Travelers and gearheads should especially appreciate the Virginia Museum of Transportation. Located in the historic Norfolk and Western Railway Station, this place inspires imaginary sojourns on vehicles with more wheels than just two. Railroading is encoded into Roanoke’s DNA. This was the last railroad in the last city in the US to make the switch from steam to diesel engines. Here, rolling stock is measured in tons, and you get a close-up look at some well-preserved steam engines. Go ahead, make the chugga-chugga noise of the train and woo-woo of a whistle — it’s appropriate. Being a museum of transportation, you will find other modes of movement on display, too, including antique cars and a few motorcycles.
Roanoke is nicknamed Star City of the South.” A look eastward in the night sky confirms that, for on top of Mill Mountain rises nearly 90′ of neon sparkling in the shape of a star. What began as a temporary Christmas promotion decoration in 1949 proved too endearing to tear down, and this star now gleams every night as the city’s best-known landmark. You can see 60 miles from this vantage point on the mountain, and while you’re up there you should consider exploring Roanoke’s other attractions such as its zoo, hiking paths, and nature discovery center. The Blue Ridge Parkway sits a stone’s throw away.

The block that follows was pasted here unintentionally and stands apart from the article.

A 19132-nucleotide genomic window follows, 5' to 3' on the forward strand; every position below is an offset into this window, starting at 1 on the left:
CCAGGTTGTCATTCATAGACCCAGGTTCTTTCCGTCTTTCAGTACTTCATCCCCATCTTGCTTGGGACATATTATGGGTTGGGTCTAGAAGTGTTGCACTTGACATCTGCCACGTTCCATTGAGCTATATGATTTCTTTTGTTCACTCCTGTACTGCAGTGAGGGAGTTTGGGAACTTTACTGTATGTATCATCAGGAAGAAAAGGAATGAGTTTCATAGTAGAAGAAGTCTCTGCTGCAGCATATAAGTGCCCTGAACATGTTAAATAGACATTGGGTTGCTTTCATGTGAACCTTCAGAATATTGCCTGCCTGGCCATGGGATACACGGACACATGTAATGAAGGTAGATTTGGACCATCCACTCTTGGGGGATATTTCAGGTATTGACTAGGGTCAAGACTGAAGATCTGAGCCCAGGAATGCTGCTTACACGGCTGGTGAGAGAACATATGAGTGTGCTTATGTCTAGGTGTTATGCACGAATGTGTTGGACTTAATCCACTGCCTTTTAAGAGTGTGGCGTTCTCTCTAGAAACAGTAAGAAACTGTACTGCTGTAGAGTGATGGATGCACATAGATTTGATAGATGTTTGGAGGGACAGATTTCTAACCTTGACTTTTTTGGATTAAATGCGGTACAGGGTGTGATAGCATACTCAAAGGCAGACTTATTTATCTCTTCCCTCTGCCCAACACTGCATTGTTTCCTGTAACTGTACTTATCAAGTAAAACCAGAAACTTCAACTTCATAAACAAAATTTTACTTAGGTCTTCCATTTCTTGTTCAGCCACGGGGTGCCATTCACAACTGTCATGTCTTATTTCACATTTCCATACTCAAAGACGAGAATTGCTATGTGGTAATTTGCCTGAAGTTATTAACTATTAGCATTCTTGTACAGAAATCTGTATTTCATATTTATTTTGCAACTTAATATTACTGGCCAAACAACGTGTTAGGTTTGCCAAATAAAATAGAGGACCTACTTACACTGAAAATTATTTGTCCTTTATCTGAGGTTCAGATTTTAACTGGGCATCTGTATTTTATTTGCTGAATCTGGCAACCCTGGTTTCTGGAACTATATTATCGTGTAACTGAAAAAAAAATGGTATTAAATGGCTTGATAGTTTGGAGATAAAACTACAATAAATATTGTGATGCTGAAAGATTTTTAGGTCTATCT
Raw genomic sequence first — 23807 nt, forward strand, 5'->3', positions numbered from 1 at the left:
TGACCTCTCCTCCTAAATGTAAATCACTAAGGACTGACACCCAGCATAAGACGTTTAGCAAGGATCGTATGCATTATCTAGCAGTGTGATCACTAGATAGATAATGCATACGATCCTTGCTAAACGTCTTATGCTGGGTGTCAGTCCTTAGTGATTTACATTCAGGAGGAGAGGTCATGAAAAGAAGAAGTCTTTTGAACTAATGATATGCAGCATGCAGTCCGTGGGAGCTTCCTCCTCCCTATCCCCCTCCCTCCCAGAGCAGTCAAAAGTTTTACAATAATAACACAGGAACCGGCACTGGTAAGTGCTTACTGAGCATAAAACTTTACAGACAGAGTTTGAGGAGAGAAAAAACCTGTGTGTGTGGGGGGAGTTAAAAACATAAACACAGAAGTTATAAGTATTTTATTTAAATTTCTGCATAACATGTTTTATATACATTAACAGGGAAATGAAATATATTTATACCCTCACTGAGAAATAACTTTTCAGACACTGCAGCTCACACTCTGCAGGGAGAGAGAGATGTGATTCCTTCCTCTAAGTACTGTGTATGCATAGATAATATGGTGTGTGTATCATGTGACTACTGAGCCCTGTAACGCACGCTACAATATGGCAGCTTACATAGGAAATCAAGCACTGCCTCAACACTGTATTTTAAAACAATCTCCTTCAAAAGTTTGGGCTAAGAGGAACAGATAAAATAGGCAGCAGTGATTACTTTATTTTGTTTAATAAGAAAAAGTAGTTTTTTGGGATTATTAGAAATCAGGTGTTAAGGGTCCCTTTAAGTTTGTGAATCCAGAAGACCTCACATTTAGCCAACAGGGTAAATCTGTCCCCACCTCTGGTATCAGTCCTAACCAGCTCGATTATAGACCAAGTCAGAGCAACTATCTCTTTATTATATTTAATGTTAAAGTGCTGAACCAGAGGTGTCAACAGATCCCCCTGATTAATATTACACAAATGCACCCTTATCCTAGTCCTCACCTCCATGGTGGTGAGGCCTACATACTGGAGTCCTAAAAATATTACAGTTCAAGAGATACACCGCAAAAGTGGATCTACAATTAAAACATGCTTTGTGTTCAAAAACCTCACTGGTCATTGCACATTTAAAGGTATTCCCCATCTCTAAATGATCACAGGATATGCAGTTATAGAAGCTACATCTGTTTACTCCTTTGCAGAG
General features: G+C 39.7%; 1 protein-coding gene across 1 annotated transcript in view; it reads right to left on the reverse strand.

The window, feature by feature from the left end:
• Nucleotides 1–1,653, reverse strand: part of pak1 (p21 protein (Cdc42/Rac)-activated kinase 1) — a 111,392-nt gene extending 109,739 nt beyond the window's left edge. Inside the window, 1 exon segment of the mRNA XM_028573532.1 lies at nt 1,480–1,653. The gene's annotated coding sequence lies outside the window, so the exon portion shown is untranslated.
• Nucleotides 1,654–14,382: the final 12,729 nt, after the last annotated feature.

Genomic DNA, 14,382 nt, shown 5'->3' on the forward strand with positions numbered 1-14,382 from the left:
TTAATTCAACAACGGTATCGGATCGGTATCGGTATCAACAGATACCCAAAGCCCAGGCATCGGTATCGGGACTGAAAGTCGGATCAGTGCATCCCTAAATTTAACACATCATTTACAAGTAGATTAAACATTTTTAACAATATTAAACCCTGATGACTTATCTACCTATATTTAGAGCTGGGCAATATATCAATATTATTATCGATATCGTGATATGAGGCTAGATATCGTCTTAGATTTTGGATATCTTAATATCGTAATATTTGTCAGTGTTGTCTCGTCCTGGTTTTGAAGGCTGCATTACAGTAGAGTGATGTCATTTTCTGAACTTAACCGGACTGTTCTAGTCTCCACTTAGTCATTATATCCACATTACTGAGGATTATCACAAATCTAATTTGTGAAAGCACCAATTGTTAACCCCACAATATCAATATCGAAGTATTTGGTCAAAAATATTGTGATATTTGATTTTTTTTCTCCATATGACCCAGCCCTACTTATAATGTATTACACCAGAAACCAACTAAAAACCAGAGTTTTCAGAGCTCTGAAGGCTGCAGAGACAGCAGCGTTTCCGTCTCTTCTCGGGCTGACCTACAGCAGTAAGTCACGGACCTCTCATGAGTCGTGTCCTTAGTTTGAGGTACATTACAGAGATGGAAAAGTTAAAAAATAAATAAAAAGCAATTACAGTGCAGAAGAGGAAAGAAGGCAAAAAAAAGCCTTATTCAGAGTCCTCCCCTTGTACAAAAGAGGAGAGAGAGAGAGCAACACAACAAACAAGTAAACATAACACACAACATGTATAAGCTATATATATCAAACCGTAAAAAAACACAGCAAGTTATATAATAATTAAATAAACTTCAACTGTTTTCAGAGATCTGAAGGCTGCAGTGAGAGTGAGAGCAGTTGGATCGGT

Navigating some trails might cause you to work up an appetite, so ride on down to the Roanoker Restaurant, servicing the area since 1941. Enjoy some of its renowned red-eye gravy and biscuits in a railroad-themed dining room, named by Southern Living magazine as one of the five best places to eat breakfast in the South. You know the food has to be good because the local Harley Owner’s Group has a breakfast meeting here twice a month.
Wining & Riding
With both our bellies and gas tanks fueled, a good ride seemed in order, so we pointed the bikes toward neighboring Botetourt County, northwest of Roanoke. Meandering best describes the roads here, as they lazily twist and turn in this beautiful valley, through farm and pastureland, woods, historic towns, and over the James River. The county publishes a wine trail guide that also makes a great route map, following US Route 11 and 220, State Route 43, and various country roads. Virginia is still one of the most prolific wine-producing states in the US, and riding along you can easily believe things haven’t changed much since the days of Thomas Jefferson, one of our country’s first great wine connoisseurs.
Speaking of Jefferson, farther north don’t miss stopping at Natural Bridge, a destination that combines elegant and motorcycle-friendly accommodations with history, natural beauty, and a dab of kitsch. Jefferson once owned this tract of land containing one of nature’s works of art, a 20-story-high bridge whittled and sculpted from stone that’s truly a breathtaking sight. Another of Virginia’s famous sons, George Washington, originally surveyed this national historic landmark in his prepresidential days (you can see his survey mark), but its origins run eons older than that. The creek running beneath the bridge carved the span over time, and the whole place is truly inspiring. In fact, this formation was once considered one of the Seven Natural Wonders of the World. Natural Bridge also offers a variety of rooms, restaurants, exhibits, gift shops and the like, as well as a discount for motorcyclists staying there.